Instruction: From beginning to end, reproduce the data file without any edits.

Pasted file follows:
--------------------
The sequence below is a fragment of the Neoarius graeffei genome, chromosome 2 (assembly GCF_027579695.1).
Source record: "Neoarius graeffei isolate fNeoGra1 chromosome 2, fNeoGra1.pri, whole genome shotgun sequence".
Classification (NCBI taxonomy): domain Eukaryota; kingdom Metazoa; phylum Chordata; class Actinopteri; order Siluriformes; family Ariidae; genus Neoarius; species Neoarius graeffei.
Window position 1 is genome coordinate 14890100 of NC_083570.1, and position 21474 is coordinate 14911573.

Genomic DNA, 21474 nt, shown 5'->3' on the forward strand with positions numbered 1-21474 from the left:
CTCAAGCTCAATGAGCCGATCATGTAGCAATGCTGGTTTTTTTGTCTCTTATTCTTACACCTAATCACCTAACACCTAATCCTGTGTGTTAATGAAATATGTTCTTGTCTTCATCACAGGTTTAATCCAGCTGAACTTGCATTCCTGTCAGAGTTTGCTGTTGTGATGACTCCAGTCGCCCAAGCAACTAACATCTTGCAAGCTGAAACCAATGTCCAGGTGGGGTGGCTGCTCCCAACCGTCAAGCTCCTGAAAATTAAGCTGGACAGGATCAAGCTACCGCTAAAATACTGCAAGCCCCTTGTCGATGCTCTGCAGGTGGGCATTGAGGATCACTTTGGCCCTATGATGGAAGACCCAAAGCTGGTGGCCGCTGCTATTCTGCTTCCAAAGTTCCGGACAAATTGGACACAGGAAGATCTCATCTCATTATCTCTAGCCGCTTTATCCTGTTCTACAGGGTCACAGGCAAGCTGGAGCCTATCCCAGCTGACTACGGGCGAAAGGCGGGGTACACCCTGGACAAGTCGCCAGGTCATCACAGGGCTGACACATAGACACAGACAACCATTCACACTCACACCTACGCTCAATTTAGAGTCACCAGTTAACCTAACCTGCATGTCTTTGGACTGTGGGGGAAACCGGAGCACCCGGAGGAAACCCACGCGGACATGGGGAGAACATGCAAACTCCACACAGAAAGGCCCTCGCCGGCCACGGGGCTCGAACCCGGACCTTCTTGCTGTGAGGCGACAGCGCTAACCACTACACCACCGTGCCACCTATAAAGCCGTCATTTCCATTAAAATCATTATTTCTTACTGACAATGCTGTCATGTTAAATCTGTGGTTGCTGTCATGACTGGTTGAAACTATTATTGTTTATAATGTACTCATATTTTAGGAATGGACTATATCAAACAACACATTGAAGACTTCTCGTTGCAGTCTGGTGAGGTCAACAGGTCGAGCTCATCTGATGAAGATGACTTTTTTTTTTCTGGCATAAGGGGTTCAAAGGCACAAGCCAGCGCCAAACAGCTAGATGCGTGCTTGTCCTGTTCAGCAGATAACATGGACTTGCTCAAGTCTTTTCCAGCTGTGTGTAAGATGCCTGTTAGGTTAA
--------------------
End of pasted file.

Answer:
The sequence below is a fragment of the Neoarius graeffei genome, chromosome 2 (assembly GCF_027579695.1).
Source record: "Neoarius graeffei isolate fNeoGra1 chromosome 2, fNeoGra1.pri, whole genome shotgun sequence".
Classification (NCBI taxonomy): domain Eukaryota; kingdom Metazoa; phylum Chordata; class Actinopteri; order Siluriformes; family Ariidae; genus Neoarius; species Neoarius graeffei.
Window position 1 is genome coordinate 14890100 of NC_083570.1, and position 21474 is coordinate 14911573.

Genomic DNA, 21474 nt, shown 5'->3' on the forward strand with positions numbered 1-21474 from the left:
CTCAAGCTCAATGAGCCGATCATGTAGCAATGCTGGTTTTTTTGTCTCTTATTCTTACACCTAATCACCTAACACCTAATCCTGTGTGTTAATGAAATATGTTCTTGTCTTCATCACAGGTTTAATCCAGCTGAACTTGCATTCCTGTCAGAGTTTGCTGTTGTGATGACTCCAGTCGCCCAAGCAACTAACATCTTGCAAGCTGAAACCAATGTCCAGGTGGGGTGGCTGCTCCCAACCGTCAAGCTCCTGAAAATTAAGCTGGACAGGATCAAGCTACCGCTAAAATACTGCAAGCCCCTTGTCGATGCTCTGCAGGTGGGCATTGAGGATCACTTTGGCCCTATGATGGAAGACCCAAAGCTGGTGGCCGCTGCTATTCTGCTTCCAAAGTTCCGGACAAATTGGACACAGGAAGATCTCATCTCATTATCTCTAGCCGCTTTATCCTGTTCTACAGGGTCACAGGCAAGCTGGAGCCTATCCCAGCTGACTACGGGCGAAAGGCGGGGTACACCCTGGACAAGTCGCCAGGTCATCACAGGGCTGACACATAGACACAGACAACCATTCACACTCACACCTACGCTCAATTTAGAGTCACCAGTTAACCTAACCTGCATGTCTTTGGACTGTGGGGGAAACCGGAGCACCCGGAGGAAACCCACGCGGACATGGGGAGAACATGCAAACTCCACACAGAAAGGCCCTCGCCGGCCACGGGGCTCGAACCCGGACCTTCTTGCTGTGAGGCGACAGCGCTAACCACTACACCACCGTGCCACCTATAAAGCCGTCATTTCCATTAAAATCATTATTTCTTACTGACAATGCTGTCATGTTAAATCTGTGGTTGCTGTCATGACTGGTTGAAACTATTATTGTTTATAATGTACTCATATTTTAGGAATGGACTATATCAAACAACACATTGAAGACTTCTCGTTGCAGTCTGGTGAGGTCAACAGGTCGAGCTCATCTGATGAAGATGACTTTTTTTTTTCTGGCATAAGGGGTTCAAAGGCACAAGCCAGCGCCAAACAGCTAGATGCGTGCTTGTCCTGTTCAGCAGATAACATGGACTTGCTCAAGTCTTTTCCAGCTGTGTGTAAGATGCCTGTTAGGTTAA